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Government will not bail out failing energy firms, says minister

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Struggling energy firms will not be bailed out by the government, the business secretary has said.

A surge in wholesale gas prices has led to the collapse of several small providers in recent weeks and there are concerns more suppliers could fold.

However, Kwasi Kwarteng told MPs: “The government will not be bailing out failed companies. There will be no rewards for failure or mismanagement. The taxpayer should not be expected to prop up companies which have poor business models and are not resilient to fluctuations in price.”

Instead, the business secretary confirmed the government was considering offering bigger energy firms state-backed loans for taking on the customers of collapsed smaller suppliers.

Speaking to Sky News, Kwarteng said: “It costs a company to absorb up to hundreds of thousands of customers from another company that’s failed, that costs money, and there may well be a provision for some sort of loan and that’s been discussed.”

Four small energy firms have ceased trading in the past fortnight, leaving more than half a million customers in need of a new supplier.

Yesterday, the business security and regulator Ofgem held crisis talks with energy suppliers including E.ON, EDF and Scottish Power.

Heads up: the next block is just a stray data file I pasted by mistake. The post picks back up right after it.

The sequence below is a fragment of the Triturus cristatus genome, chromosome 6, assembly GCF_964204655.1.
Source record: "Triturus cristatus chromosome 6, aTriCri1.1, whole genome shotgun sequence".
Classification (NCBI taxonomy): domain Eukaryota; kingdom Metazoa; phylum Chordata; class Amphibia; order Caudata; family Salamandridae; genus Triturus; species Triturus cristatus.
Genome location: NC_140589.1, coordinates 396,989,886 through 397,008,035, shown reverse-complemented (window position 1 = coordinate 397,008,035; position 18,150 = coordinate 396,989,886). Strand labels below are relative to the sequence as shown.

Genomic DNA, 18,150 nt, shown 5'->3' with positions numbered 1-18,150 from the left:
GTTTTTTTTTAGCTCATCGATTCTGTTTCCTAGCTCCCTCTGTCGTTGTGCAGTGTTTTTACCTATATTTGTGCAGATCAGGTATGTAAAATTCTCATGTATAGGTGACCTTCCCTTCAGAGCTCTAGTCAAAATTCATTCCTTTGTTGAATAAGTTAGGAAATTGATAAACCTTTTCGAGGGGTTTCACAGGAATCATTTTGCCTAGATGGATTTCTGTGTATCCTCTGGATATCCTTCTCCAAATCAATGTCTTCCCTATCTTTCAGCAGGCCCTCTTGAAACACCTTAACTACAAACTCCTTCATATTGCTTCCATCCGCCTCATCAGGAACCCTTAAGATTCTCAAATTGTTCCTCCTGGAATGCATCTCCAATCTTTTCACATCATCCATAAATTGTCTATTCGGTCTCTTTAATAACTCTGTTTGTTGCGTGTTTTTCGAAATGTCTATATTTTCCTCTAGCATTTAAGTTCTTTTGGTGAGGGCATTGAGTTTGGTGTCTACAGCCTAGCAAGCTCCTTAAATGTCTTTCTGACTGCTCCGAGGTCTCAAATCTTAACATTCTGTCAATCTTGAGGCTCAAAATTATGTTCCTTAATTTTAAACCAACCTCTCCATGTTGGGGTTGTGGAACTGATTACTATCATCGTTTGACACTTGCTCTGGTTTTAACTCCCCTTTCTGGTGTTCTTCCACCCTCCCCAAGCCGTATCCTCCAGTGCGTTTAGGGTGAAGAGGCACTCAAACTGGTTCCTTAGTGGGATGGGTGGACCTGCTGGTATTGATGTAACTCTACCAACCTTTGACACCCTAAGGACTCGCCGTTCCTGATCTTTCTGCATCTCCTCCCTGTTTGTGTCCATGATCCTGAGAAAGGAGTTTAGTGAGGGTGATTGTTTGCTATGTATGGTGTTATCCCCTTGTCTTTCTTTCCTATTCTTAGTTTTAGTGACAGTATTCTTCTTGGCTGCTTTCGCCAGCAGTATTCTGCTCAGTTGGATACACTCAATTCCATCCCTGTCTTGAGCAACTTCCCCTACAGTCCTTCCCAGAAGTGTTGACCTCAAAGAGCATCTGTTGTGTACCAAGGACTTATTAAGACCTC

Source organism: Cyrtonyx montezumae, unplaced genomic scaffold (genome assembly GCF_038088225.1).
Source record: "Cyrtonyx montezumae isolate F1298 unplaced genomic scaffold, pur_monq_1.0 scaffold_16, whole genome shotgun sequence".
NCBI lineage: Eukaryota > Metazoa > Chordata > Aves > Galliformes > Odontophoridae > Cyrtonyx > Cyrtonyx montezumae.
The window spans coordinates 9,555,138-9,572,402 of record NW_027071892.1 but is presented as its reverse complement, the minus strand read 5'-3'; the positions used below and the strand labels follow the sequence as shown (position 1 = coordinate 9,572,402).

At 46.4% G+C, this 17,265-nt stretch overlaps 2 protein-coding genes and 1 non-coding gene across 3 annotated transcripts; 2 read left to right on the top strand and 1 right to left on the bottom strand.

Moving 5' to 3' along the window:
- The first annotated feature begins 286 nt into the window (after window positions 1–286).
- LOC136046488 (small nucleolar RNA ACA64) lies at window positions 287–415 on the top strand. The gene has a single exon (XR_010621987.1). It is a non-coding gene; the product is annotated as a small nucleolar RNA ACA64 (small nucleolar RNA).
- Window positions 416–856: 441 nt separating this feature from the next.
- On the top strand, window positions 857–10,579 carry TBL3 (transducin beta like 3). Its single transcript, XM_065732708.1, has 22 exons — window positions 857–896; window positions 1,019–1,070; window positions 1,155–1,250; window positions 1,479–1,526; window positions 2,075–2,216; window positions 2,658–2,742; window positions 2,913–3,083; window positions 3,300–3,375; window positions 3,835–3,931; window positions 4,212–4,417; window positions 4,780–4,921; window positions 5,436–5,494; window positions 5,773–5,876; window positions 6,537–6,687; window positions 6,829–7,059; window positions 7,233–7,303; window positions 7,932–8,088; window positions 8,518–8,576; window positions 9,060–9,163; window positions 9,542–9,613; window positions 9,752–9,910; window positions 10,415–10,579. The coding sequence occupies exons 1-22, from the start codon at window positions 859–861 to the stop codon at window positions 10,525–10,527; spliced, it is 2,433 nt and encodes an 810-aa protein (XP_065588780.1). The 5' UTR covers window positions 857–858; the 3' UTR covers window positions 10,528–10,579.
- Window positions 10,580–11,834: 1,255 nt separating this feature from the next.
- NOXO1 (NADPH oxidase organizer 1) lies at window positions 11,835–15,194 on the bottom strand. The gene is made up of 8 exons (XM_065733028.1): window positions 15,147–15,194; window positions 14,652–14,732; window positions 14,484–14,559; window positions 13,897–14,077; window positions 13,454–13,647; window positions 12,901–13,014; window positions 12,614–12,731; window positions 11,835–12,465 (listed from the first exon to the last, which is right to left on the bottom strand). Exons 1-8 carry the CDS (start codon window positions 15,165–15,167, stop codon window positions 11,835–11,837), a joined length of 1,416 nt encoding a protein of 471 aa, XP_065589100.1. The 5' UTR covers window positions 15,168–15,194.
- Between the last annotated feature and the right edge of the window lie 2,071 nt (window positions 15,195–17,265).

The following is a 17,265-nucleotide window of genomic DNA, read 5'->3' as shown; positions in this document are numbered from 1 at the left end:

A joint statement from Kwarteng and Ofgem chief executive Jonathan Brearley following the meeting, said: “The recent increase in wholesale global gas prices continues to be a cause of concern for consumers, businesses and energy suppliers across the UK.

“We want to be clear that this is not an issue of supply – the United Kingdom benefits from having a diverse range of gas supply sources with capacity that can more than meet demand.

“In the event an energy supplier fails, we are committed that consumers face the least amount of disruption possible – and there are clear and well-established processes in place to ensuring this is the case.

“In the coming days, we will also meet with smaller and challenger energy suppliers and set out the next steps for protecting consumers, businesses and energy suppliers from these global prices rises.”

They also confirmed the energy price cap will remain in place.

The cap protects customers on variable tariffs from spikes in wholesale gas prices by limiting the rates a supplier can charge for units of electricity and gas.

The cap will go up by £139 to £1,277  from 1 October.

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